The Ginza 6-10 District Urban Redevelopment Partnership announced Wednesday that it held a ceremony at the new Ginza Six mixed-use complex to mark the completion of construction on Jan 31.
Ginza Six opened its doors to office-space tenants on Wednesday, and on April 20 it will open the newest and largest retail area in Tokyo’s premier shopping district, plus the Kanze Noh Theater for noh musical drama, one of Japan’s most revered traditional stage arts.
Ginza Six stands on 1.4 hectares of space comprising two city blocks, including the former site of Matsuzakaya Ginza department store and adjacent land. The building was completed unusually fast for a redevelopment project, beginning with the design finalization in December 2011 and the commencement of construction in April 2014. The new building, which measures 115 meters (width) by 100 meters (height), comprises 148,700 square meters of total floor area, including office floors each with 6,100 square meters, one of the largest in Tokyo’s 23 wards; 47,000 square meters of retail space with 241 retail outlets, unmatched in Ginza; and the Kanze Noh Theater.
The building, an important addition to disaster preparedness in the Ginza area, has its own emergency power-generating system and stockpiles of emergency supplies and provisions to accommodate up to 3,000 people in the event of a major disaster. Also, a tourist information center and a terminal for tour buses, as well as easy connections to public transport and roadways, will provide special conveniences and hospitality for visitors from around the world. Ginza Six will also offer the largest rooftop garden in Ginza.
The ground opening of Ginza Six and the Kanze Noh Theater on April 20 will mark an important step forward in Tokyo’s ongoing evolution. Ginza Six, so named as a unique “6-star” facility inspired by the pride and history of Tokyo’s one and only Ginza, will become a new magnetic power of Ginza district, and contribute to the overall competitiveness of Tokyo.
Speaking at the ceremony, Shingo Tsuji, President and CEO of Mori Building Co Ltd, said: "Ginza is a unique location, and it has been an honor to have been entrusted with such a large-scale redevelopment project right in the middle of this historic area. At Mori Building, we felt that if our participation in this project did not succeed in bringing new value to the Ginza area, strengthening its magnetic power and making it a more attractive place, we would have somehow failed in our mission. This helped to propel our efforts and helped us to advance the project in consultation with all relevant parties.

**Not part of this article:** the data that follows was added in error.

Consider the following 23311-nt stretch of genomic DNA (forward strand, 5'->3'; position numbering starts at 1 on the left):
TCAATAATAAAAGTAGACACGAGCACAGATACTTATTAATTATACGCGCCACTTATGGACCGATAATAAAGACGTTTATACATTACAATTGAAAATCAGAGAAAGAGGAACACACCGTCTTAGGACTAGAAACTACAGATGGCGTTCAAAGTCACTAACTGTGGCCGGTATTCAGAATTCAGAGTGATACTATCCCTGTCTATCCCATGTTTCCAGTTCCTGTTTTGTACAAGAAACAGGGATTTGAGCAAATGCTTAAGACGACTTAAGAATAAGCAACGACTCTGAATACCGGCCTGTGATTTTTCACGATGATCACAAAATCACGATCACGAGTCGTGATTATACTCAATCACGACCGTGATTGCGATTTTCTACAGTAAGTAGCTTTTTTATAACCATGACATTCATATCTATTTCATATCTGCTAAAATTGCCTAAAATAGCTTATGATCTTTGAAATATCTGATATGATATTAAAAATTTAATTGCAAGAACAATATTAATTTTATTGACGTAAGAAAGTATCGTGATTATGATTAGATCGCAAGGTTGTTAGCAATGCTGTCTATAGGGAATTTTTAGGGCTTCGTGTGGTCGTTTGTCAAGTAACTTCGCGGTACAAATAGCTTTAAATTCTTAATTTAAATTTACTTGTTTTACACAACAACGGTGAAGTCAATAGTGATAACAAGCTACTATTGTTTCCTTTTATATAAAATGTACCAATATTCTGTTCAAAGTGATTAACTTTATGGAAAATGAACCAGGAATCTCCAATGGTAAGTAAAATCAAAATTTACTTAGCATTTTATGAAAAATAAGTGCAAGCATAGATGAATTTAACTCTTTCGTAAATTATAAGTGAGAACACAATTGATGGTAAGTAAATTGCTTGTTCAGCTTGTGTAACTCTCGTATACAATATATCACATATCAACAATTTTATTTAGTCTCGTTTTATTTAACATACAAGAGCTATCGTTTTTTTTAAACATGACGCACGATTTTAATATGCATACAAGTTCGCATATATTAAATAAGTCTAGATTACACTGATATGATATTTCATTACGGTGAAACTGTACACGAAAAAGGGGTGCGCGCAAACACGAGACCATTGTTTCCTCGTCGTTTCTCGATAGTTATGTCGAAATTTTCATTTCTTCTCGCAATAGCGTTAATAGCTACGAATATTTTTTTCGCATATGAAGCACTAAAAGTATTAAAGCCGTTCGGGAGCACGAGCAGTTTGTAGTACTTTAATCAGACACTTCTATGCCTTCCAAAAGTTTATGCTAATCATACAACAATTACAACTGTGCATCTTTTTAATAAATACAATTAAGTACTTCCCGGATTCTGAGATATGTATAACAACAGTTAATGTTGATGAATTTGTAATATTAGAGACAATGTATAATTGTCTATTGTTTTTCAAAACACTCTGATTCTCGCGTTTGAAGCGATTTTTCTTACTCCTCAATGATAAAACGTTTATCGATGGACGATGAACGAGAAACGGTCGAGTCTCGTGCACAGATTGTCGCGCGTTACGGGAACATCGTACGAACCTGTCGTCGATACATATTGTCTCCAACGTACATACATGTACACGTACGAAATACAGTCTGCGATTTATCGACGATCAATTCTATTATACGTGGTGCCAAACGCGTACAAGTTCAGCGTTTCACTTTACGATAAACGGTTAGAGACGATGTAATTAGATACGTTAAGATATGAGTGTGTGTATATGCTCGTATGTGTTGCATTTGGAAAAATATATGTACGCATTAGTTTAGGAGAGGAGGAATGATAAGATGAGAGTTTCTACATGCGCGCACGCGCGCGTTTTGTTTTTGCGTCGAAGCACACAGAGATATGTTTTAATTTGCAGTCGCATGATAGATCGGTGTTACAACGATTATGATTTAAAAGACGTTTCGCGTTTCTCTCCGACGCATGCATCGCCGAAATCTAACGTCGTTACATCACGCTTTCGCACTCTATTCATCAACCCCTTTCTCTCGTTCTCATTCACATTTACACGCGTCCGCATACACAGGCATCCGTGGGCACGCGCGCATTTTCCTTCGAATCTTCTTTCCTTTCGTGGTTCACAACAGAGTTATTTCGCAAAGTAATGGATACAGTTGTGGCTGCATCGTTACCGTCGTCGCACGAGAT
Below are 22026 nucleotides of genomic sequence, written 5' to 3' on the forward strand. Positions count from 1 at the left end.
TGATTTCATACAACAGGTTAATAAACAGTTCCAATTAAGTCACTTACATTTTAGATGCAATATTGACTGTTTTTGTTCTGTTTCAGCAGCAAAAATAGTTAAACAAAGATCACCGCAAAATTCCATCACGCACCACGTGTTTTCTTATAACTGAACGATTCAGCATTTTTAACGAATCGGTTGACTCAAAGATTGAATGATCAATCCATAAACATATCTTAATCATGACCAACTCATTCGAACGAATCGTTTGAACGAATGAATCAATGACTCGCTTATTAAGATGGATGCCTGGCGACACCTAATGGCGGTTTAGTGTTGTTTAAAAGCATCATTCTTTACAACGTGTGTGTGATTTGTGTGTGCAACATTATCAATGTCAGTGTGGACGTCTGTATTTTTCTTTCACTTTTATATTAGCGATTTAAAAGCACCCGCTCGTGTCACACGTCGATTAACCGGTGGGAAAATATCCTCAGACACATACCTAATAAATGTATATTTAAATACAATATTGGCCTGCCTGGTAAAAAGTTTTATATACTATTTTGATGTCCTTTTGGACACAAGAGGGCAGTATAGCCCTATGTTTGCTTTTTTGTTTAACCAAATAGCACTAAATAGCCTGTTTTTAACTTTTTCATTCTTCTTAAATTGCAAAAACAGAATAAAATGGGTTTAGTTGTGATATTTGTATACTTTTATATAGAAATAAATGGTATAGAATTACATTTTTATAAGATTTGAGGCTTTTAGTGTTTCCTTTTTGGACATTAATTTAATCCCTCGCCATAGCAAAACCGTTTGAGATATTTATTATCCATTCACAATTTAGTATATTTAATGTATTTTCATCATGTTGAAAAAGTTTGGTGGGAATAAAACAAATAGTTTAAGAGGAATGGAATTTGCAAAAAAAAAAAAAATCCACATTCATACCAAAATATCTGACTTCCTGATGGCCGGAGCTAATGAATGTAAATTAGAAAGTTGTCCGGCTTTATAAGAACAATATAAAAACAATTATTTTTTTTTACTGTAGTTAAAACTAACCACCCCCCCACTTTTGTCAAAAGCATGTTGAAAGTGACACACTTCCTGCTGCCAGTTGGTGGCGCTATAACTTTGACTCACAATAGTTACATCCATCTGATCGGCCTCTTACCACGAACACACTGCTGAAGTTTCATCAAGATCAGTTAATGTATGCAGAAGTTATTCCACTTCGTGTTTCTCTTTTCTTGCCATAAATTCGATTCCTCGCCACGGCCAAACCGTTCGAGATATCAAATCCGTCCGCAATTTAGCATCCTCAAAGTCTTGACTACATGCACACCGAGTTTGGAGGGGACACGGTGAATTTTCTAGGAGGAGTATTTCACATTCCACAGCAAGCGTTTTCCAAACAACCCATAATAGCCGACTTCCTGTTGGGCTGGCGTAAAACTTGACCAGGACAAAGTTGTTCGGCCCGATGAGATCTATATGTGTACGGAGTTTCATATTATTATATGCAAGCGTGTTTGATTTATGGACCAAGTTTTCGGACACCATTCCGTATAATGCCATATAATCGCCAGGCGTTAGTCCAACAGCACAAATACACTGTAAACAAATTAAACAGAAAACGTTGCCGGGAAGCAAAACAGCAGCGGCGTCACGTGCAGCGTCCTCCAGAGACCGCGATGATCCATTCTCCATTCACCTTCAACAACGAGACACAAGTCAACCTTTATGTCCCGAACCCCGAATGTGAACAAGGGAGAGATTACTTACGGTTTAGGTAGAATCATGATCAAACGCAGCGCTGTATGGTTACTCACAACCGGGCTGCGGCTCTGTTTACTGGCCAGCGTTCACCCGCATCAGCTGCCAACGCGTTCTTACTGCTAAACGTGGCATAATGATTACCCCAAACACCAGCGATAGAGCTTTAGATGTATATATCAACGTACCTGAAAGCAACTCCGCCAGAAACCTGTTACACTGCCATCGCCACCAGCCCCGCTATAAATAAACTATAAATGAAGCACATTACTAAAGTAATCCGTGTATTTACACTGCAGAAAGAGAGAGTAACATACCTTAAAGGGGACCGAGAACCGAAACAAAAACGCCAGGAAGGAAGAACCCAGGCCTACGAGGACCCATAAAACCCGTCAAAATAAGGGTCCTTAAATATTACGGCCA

"As a result, rather than merely rebuilding the Matsuzakaya Ginza department store, we were able to redevelop two whole city blocks, and the Ginza Six mixed-use complex, the largest such facility in Ginza, was born.
"In addition to this project being the first of its kind in Ginza’s several hundred-year history, we were able to achieve the redevelopment with unprecedented speed and reach this day, thanks to the cooperation and support of all those involved."
Tsuji said the complex is being completed at a perfect time, with the eyes of the world turning to Tokyo in anticipation of the 2020 Tokyo Olympics and Paralympics.
"Ginza Six also offers a safe, comfortable network for pedestrians, the largest rooftop garden in Ginza, a bus terminal and a tourist information center, all of which have been eagerly anticipated by the people of Ginza. In addition to acting as a gateway for guests from Japan and abroad, Ginza Six will function as an emergency support facility in the event of a disaster, helping to protect the safety of not only guests in the complex but also of other visitors to the town, thereby contributing to the safety and security of the Ginza area."
He added, "The soul of this complex is yet to come. The name 'Ginza Six' was selected to incorporate our aim to go beyond 5-stars and become a 6-star facility, expressing our pride and determination to create something that brings new value to Ginza while blending in with its surroundings and inheriting its rich history and innovative spirit."© Japan Today